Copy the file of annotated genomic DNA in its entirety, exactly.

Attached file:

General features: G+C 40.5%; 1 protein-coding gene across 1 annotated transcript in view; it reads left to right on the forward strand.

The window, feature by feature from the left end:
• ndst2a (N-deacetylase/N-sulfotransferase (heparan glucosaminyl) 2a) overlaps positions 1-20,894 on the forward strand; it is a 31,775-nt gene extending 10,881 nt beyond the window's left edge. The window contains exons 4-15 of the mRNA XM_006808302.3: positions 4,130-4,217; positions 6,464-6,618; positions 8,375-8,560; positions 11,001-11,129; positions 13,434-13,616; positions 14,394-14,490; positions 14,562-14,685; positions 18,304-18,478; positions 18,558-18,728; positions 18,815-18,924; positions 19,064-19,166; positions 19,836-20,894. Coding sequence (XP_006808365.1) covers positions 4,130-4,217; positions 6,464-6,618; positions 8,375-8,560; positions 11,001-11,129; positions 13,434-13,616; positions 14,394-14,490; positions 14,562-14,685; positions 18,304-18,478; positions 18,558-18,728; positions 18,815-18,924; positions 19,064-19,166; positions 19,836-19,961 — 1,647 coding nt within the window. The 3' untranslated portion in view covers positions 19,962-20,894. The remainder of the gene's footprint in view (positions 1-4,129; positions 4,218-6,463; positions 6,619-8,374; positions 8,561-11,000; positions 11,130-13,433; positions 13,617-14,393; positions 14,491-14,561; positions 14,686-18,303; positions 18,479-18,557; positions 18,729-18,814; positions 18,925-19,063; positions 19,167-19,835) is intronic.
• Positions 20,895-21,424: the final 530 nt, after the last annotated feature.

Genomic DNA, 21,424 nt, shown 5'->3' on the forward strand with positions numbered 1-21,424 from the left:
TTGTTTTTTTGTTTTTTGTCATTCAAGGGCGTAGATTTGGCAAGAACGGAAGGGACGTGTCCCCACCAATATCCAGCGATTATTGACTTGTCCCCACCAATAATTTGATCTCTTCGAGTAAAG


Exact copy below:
General features: G+C 40.5%; 1 protein-coding gene across 1 annotated transcript in view; it reads left to right on the forward strand.

The window, feature by feature from the left end:
• ndst2a (N-deacetylase/N-sulfotransferase (heparan glucosaminyl) 2a) overlaps positions 1-20,894 on the forward strand; it is a 31,775-nt gene extending 10,881 nt beyond the window's left edge. The window contains exons 4-15 of the mRNA XM_006808302.3: positions 4,130-4,217; positions 6,464-6,618; positions 8,375-8,560; positions 11,001-11,129; positions 13,434-13,616; positions 14,394-14,490; positions 14,562-14,685; positions 18,304-18,478; positions 18,558-18,728; positions 18,815-18,924; positions 19,064-19,166; positions 19,836-20,894. Coding sequence (XP_006808365.1) covers positions 4,130-4,217; positions 6,464-6,618; positions 8,375-8,560; positions 11,001-11,129; positions 13,434-13,616; positions 14,394-14,490; positions 14,562-14,685; positions 18,304-18,478; positions 18,558-18,728; positions 18,815-18,924; positions 19,064-19,166; positions 19,836-19,961 — 1,647 coding nt within the window. The 3' untranslated portion in view covers positions 19,962-20,894. The remainder of the gene's footprint in view (positions 1-4,129; positions 4,218-6,463; positions 6,619-8,374; positions 8,561-11,000; positions 11,130-13,433; positions 13,617-14,393; positions 14,491-14,561; positions 14,686-18,303; positions 18,479-18,557; positions 18,729-18,814; positions 18,925-19,063; positions 19,167-19,835) is intronic.
• Positions 20,895-21,424: the final 530 nt, after the last annotated feature.

Genomic DNA, 21,424 nt, shown 5'->3' on the forward strand with positions numbered 1-21,424 from the left:
TTGTTTTTTTGTTTTTTGTCATTCAAGGGCGTAGATTTGGCAAGAACGGAAGGGACGTGTCCCCACCAATATCCAGCGATTATTGACTTGTCCCCACCAATAATTTGATCTCTTCGAGTAAAG